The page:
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predictions for 2019 cybersecurity skills shortages are getting worse

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Overview?
No-one is predicting a cybersecurity apocalypse this year. In many respects, it looks like business as usual for 2019, with threat actors expected to continue to hone their targets. We can also expect a steady flow of stories of hackers making further inroads in emerging areas (malware targeted at connected household devices, for instance).

Threat actors big and small
Predictably, many commentators focus on the likely growth of state sponsored threats. Meanwhile though, some (e.g. Kaspersky) are careful to remind us that with just a little bit of know-how, a few dollars and access to the dark web, virtually anyone can get tooled up to do some serious damage. (We write this as “the motherlode of all data breaches” - a cache of 773 million email addresses and 21 million passwords has just come to light).  

Cat and mouse: whos winning?
In its annual survey, The World Economic Forum (WEF) asks business execs across the globe to list their most significant risks. At the end of last year, for the first time, business leaders in ALL regions cited cyber attacks as the biggest risk they face.

Just how well-equipped are businesses to address this risk? It’s often said that security managers are constantly locked in a game of cat and mouse with threat actors. To play the game and to continue keep their assets safe, businesses need the right skills and resources.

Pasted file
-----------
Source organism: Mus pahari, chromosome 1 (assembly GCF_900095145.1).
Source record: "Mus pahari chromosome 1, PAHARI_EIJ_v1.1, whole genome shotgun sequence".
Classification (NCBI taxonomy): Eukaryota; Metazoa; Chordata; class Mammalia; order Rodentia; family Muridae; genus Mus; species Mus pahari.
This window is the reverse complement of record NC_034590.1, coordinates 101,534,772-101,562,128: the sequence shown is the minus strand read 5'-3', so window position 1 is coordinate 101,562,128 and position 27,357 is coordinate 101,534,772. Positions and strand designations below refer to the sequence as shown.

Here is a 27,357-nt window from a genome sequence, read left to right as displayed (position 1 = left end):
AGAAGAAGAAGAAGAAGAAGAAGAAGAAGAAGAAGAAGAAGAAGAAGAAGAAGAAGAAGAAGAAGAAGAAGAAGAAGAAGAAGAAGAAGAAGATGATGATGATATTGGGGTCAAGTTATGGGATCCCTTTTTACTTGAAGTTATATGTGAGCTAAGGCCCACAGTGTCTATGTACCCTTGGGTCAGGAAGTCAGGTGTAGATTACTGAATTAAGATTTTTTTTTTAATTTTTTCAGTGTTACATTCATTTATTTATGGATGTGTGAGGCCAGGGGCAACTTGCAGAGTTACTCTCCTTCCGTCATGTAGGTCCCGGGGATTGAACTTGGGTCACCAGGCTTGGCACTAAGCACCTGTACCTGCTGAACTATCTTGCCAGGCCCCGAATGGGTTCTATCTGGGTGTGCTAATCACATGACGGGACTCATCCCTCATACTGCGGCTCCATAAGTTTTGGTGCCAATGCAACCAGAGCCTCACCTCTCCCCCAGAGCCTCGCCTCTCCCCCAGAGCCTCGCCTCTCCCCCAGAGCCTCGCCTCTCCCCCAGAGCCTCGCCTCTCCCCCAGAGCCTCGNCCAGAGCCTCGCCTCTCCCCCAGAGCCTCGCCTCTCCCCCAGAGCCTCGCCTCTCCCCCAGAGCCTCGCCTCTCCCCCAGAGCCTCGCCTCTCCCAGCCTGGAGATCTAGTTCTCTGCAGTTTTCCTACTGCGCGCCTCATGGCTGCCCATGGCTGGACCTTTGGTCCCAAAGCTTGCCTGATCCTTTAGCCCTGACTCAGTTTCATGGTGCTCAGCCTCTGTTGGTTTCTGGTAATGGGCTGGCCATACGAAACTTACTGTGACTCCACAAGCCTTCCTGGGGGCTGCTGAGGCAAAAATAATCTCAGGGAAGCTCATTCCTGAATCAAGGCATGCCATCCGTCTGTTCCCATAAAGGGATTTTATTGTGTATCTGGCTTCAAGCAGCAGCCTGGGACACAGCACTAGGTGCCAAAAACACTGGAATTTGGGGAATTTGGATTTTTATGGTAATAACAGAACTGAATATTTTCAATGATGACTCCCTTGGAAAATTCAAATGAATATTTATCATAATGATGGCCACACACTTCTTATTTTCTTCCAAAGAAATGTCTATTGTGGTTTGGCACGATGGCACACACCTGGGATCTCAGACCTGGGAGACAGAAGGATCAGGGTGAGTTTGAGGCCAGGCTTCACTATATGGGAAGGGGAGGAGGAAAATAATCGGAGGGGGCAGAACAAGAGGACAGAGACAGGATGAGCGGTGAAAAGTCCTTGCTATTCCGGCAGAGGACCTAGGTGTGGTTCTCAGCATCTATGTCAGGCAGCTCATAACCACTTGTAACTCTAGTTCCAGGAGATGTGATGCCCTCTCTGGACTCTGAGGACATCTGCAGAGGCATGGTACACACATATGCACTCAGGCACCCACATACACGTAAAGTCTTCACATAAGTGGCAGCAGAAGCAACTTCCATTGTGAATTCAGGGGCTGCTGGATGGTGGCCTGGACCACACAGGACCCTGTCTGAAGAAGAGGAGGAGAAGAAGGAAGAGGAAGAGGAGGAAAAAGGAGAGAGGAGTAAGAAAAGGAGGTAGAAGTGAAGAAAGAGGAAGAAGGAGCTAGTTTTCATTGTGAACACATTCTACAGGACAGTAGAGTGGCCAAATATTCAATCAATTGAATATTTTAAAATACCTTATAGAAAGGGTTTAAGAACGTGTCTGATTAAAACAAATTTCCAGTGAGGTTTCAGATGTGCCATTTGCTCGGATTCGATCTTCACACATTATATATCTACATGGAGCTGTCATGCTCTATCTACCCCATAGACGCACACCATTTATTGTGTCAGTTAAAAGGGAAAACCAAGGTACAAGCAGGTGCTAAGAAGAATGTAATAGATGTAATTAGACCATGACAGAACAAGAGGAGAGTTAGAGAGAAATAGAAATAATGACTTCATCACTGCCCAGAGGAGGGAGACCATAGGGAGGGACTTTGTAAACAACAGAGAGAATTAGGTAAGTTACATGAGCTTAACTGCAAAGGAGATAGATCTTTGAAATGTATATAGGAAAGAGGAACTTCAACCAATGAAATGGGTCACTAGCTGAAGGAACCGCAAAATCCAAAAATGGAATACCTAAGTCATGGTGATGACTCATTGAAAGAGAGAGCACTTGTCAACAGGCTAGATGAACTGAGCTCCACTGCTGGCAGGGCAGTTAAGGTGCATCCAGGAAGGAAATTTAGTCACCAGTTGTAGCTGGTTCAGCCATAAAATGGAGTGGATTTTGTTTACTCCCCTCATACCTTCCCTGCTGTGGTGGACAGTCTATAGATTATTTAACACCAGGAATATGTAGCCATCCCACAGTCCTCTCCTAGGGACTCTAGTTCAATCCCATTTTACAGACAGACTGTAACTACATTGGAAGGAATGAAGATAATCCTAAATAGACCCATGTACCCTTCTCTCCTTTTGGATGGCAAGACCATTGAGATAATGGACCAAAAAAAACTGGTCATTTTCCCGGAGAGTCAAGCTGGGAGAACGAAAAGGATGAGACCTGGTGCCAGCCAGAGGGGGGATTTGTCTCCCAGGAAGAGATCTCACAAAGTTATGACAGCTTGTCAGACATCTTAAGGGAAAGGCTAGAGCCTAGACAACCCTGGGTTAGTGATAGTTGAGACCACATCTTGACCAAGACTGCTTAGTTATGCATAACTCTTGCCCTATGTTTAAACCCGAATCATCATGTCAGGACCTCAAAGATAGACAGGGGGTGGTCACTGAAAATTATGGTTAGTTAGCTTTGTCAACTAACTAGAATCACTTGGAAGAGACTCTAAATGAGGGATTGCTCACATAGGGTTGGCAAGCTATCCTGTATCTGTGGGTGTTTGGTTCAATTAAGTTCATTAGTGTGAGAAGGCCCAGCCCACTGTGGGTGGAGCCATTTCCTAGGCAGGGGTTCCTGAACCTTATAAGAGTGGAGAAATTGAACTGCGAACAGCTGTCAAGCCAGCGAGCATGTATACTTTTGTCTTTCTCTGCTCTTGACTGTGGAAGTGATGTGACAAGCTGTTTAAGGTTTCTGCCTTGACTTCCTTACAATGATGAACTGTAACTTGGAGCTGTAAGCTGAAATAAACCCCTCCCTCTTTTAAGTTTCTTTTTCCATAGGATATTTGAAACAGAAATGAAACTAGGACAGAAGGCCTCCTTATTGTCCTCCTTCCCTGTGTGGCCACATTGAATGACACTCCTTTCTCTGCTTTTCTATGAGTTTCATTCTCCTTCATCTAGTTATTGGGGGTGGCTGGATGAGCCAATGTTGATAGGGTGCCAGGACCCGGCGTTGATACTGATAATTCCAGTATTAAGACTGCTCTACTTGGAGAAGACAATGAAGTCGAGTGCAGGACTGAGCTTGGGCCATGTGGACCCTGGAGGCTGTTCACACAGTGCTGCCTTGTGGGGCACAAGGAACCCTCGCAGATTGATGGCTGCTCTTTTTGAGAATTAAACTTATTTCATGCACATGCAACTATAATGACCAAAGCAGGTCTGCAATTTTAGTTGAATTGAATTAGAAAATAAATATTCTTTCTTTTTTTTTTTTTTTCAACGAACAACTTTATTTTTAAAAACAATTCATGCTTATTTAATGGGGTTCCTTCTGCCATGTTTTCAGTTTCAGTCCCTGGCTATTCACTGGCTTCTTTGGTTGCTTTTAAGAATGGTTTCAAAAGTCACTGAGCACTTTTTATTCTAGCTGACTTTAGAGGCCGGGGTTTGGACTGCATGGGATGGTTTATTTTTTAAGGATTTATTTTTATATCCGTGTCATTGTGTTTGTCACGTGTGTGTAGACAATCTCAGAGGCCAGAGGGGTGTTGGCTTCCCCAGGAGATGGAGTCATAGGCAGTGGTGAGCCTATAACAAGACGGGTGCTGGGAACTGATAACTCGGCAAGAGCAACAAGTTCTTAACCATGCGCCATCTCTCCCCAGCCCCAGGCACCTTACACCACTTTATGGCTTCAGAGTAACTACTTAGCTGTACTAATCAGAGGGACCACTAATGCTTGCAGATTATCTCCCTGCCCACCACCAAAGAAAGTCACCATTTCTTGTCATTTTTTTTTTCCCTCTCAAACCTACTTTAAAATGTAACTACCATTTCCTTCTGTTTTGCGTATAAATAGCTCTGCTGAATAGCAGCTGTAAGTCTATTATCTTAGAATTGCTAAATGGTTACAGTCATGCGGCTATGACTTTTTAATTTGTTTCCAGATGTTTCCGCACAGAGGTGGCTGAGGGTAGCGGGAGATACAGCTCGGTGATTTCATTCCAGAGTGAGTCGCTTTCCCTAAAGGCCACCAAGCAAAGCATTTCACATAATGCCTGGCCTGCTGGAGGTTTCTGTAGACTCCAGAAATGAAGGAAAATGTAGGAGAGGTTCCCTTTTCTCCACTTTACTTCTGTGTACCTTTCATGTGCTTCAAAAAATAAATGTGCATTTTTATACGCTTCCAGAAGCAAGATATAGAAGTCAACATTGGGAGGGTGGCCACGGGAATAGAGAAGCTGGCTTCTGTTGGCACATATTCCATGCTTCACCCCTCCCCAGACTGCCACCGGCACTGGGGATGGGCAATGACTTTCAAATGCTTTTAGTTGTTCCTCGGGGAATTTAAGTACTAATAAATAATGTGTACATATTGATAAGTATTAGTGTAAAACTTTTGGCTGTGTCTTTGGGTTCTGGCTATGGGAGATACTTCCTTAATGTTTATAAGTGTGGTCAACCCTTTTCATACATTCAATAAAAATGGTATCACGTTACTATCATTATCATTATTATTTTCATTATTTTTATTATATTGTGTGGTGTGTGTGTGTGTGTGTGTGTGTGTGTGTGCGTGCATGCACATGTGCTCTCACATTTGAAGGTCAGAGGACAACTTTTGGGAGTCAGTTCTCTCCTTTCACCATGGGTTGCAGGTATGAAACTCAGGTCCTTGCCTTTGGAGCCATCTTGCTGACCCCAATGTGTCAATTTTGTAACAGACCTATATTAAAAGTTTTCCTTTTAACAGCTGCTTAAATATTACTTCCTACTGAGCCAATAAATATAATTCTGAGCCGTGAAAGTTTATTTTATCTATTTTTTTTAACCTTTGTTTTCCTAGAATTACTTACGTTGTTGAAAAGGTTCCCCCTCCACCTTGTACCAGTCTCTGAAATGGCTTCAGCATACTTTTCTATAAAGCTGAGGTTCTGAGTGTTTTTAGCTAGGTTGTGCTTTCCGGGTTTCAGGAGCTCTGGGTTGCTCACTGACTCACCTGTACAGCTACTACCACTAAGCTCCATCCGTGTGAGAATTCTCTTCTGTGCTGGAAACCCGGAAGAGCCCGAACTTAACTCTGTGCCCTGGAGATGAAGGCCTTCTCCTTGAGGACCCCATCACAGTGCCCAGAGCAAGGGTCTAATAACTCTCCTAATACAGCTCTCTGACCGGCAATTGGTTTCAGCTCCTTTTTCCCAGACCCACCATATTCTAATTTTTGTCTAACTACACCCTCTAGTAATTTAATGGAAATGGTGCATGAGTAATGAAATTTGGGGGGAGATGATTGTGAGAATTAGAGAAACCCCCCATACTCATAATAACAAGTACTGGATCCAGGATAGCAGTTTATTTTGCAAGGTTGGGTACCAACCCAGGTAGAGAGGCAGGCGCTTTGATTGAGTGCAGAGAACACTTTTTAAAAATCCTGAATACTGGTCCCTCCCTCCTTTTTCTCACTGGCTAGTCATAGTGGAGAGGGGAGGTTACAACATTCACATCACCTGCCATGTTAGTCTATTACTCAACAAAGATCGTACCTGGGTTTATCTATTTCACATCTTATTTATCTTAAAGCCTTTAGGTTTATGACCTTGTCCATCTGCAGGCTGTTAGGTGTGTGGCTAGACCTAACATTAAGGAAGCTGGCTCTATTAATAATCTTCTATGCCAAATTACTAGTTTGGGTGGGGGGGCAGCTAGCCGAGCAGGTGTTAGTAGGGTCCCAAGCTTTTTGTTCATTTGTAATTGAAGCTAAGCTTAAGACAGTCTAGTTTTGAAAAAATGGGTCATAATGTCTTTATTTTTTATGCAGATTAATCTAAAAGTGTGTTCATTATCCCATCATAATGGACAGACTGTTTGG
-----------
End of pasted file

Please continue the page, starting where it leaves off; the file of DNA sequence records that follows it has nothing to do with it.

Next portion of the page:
Several commentators (e.g. FireEye, Infosecurity and ESG) make the point that plugging the massive deficit in qualified cybersecurity talent will be one of the biggest worries for business leaders this year. It’s essential for staying on top of the game.

Some more top trends...
State sponsored attacks: going beyond the usual suspects
Where a cyber attack is linked to state collusion, it’s usually one of a handful of countries (Russia, China and North Korea) who are most often in the frame. Yet US intelligence chiefs have previously stated that more than 30 countries are developing attack capabilities. FireEye predicts more countries getting in on the act this year - as lots more state-backed agencies ‘tool up’.    

IoT: Its still wild west territory
Will this be the year when you are scammed by your fridge? Most analysts believe the onward march of IoT technology will continue. What’s worrying is that much of this tech, in its current state, is not secure (particularly in relation to unverified payments). Don’t be surprised to see instances of these vulnerabilities being exploited in 2019.

Compliance: the public fights back
​I believe that 2019 will be a year of public retaliation. In post-GDPR Europe, for instance, consumers are now much more aware of the rights they have over their data - and how to enforce those rights. One commentator dubbed 2019 “The year of the GDPR fine”. The threat of fines, compensation payouts and customers walking away will shape the data privacy landscape more than ever.